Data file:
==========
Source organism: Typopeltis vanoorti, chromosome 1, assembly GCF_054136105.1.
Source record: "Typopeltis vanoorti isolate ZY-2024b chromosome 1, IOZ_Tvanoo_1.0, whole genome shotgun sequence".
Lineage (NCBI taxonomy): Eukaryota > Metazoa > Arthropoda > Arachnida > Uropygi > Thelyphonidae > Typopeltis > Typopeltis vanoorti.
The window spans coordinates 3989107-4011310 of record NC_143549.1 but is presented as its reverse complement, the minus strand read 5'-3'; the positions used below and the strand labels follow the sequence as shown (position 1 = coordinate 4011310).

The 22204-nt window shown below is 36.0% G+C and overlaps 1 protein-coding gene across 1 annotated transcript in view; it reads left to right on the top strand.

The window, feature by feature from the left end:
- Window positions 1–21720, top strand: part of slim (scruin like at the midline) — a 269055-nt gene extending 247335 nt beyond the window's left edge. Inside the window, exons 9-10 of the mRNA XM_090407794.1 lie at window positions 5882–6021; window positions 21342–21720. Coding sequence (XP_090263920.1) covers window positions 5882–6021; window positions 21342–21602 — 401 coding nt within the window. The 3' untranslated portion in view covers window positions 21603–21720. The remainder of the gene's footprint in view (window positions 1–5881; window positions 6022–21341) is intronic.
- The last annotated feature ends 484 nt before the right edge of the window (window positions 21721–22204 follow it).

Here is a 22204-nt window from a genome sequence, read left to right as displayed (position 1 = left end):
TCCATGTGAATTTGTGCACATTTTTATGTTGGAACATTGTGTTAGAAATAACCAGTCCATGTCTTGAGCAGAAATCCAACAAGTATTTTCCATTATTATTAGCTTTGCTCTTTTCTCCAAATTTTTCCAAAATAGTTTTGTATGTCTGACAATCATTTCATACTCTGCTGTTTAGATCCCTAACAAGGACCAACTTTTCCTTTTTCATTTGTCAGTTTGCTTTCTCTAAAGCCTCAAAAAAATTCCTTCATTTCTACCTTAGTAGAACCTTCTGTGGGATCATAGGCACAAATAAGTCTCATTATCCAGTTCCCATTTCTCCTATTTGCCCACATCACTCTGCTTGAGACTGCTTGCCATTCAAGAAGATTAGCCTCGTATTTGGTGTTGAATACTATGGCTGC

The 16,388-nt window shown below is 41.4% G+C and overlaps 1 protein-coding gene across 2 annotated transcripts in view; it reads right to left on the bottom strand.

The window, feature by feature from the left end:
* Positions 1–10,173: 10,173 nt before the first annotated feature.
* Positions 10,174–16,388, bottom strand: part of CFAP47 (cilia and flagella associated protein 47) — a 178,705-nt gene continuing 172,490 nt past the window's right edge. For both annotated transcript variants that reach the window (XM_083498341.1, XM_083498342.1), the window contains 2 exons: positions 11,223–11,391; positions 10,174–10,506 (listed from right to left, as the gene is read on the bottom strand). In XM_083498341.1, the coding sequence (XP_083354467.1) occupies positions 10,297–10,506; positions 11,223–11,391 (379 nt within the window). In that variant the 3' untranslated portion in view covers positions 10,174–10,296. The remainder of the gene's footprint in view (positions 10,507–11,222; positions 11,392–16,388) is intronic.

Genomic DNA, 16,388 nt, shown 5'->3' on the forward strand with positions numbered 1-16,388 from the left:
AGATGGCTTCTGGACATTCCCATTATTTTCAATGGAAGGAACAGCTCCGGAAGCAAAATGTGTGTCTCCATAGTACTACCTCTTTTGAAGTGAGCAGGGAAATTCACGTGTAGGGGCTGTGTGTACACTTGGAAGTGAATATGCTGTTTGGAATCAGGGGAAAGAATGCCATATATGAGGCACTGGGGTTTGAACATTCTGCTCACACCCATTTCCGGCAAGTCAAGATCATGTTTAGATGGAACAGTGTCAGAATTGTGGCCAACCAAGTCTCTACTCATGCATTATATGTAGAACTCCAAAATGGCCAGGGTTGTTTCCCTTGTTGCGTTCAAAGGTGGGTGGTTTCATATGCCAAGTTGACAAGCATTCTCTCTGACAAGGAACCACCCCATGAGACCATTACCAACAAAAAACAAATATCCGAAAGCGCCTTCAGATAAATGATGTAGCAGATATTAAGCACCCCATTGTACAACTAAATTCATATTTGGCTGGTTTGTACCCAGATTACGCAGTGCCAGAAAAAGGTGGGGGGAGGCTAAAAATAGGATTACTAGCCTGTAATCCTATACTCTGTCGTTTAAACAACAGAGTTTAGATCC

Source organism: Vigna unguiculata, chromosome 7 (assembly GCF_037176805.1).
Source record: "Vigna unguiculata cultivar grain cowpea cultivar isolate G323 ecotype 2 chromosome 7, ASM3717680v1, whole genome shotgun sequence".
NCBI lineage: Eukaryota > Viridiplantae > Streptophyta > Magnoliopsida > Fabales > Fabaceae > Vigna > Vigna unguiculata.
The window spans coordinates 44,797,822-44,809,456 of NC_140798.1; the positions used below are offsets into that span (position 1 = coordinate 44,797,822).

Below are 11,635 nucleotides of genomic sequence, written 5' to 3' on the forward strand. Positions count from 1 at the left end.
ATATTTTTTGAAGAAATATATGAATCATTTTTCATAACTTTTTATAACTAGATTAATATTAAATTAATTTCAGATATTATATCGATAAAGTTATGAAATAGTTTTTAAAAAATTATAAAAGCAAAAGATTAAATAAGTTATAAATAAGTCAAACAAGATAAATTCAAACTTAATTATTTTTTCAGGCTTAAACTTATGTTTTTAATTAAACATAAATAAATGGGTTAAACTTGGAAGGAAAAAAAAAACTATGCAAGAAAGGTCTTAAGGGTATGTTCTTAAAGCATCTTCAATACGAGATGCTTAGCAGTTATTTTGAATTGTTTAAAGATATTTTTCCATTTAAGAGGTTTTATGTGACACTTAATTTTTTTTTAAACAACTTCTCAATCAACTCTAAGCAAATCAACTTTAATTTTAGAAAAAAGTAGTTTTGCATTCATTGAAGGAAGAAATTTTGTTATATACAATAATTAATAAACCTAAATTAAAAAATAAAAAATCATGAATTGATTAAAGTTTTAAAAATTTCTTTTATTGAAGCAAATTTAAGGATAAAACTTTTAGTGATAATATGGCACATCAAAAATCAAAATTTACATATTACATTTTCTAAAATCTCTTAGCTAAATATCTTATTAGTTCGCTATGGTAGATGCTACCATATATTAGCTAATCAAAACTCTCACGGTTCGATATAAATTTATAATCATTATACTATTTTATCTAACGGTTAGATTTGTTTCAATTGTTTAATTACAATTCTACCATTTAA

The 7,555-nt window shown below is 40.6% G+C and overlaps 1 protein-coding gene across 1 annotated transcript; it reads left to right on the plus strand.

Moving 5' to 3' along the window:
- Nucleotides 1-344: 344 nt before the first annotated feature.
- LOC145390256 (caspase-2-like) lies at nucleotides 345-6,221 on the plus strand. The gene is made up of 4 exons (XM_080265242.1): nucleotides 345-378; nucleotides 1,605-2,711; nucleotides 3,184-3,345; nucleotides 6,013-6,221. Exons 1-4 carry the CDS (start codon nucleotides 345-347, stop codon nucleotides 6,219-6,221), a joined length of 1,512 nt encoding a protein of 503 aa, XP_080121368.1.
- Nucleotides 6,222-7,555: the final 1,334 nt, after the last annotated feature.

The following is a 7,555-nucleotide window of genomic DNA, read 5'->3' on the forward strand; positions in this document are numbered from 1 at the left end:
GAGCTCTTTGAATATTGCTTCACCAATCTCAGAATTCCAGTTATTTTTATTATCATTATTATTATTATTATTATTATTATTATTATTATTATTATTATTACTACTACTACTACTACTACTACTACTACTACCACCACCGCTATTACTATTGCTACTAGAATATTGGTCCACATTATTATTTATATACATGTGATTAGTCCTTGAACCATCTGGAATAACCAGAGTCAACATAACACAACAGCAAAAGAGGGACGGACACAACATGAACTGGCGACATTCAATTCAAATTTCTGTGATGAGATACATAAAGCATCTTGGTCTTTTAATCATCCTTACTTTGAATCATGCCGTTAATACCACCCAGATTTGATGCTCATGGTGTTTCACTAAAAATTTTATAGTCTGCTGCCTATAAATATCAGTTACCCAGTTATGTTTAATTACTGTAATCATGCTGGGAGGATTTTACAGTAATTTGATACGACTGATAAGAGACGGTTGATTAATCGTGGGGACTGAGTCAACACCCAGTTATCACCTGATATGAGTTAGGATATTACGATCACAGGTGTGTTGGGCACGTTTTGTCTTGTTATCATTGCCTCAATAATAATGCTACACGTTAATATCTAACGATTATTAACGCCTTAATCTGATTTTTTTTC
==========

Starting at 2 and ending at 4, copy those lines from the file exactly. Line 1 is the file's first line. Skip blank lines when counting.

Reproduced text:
Source record: "Typopeltis vanoorti isolate ZY-2024b chromosome 1, IOZ_Tvanoo_1.0, whole genome shotgun sequence".
Lineage (NCBI taxonomy): Eukaryota > Metazoa > Arthropoda > Arachnida > Uropygi > Thelyphonidae > Typopeltis > Typopeltis vanoorti.
The window spans coordinates 3989107-4011310 of record NC_143549.1 but is presented as its reverse complement, the minus strand read 5'-3'; the positions used below and the strand labels follow the sequence as shown (position 1 = coordinate 4011310).